Mike Eads mug for real

One of the Register’s wonderful readers popped in the office the other day to place a classified ad. He has an old boat and trailer that needs some restoration, but Father Time has finally robbed him of the ability to do all of the bending, crawling, lifting and other labor it takes.

We chatted for a few minutes. He told me how it was his dad’s boat before him, how it was still in good shape and how the buyer would get 90 percent of the material needed to finish the job. It killed him to place the ad, but he was sure someone out there would take up the cause and give the old boat new life.

I reciprocated, telling him about my dad’s passion for Sunbeams – little British sports cars that went out of production when the U.K.’s auto industry started to collapse in the mid-1960s. My mom often made him take me along to junkyards far and wide from our home in Indianapolis in search of clutches, brake calipers and the other original equipment he needed to restore the derelict Sunbeam Alpine sitting in our carport. 

Dad really wanted a Sunbeam Tiger, because they came with bigger Ford engine blocks, but they were all but impossible to find in the U.S. by the early 1970s.

Jack Eads was, and still is, like a dog with a bone when he set his mind to something. That car was his every waking moment when I was a little kid, or so it seemed. His brother Jim, an ace paint-and-body man, probably spent more time with Dad than I did at that time. I’m not complaining, mind you. I learned a lot from watching them without realizing it, things like commitment and hard work and not giving up at the first sign of trouble.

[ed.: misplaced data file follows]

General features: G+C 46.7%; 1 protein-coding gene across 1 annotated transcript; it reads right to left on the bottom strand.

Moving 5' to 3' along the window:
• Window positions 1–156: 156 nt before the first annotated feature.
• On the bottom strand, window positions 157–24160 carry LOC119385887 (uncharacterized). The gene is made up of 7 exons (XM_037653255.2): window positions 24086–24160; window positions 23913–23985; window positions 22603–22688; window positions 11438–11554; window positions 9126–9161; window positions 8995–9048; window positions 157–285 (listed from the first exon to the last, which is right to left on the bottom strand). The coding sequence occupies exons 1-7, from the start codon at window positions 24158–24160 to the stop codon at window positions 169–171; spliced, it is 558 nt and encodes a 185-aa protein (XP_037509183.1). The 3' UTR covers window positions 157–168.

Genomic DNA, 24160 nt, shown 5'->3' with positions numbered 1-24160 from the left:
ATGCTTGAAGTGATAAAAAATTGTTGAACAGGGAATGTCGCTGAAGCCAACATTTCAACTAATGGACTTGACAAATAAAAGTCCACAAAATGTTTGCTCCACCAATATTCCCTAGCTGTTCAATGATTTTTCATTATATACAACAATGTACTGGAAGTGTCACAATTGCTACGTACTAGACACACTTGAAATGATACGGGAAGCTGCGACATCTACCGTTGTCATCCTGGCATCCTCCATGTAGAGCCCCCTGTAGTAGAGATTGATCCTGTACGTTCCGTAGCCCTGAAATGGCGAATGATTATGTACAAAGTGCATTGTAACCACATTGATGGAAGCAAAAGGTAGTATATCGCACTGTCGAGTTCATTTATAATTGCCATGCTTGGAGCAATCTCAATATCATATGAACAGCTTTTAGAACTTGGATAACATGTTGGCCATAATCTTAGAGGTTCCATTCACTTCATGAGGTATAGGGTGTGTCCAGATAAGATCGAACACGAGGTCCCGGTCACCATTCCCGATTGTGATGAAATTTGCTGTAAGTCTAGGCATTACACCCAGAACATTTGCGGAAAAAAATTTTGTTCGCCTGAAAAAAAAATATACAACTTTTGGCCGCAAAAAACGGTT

I also noted the pride on his face when the damn thing finally started running regularly. He would pick up me and my friends from kindergarten with the top down. They got a big kick of watching his pony tail fluttering in the wind as he drove us home. The Sunbeam’s street life ended after about a year, but that was enough fun and validation for Dad, and the rest of us.

The reader got a kick out of the story, knowing exactly where I was coming from. Watching or helping your dad fix up the car once was quality time for fathers and sons. The 1970s weren’t that bad, all things considered. 

The reader mourned the passing of those days, then confided to me that he feared America is headed to Hell in a hand basket – half communist and half something else. He wasn’t angry; he was despondent. All I could tell him was that I hoped he was wrong. Despite that, I think we parted as friends.

Cars today are much safer, efficient and better engineered than ever before; however, I can’t help but think time spent today watching TV or absorbing nonsense on Facebook and the internet would have been put to better use under the hood of the family car back in the day.

What’s my point, you ask? I think our way of life has changed a lot over the last 50 years – good in some ways, bad in others. Our problems are different than they were in 1972, but a lot of people were certain we were drifting toward the End Times or Soviet occupation or God knows what else. 

And it never happened.

Maybe I’m naive, but I still think the world is a pretty resilient place. I also think it’s full of good people – by and large. Let’s not give too much mind to those people who fear things that never happened and will never happen. It doesn’t do them or us any good to stoke those flames. They aren’t likely to change their minds, sadly, and we know that there are bigger, existing fish to fry. It’s enough to acknowledge their dread and get on with the day.

I’m sure that would be a much better use of your time and mine.

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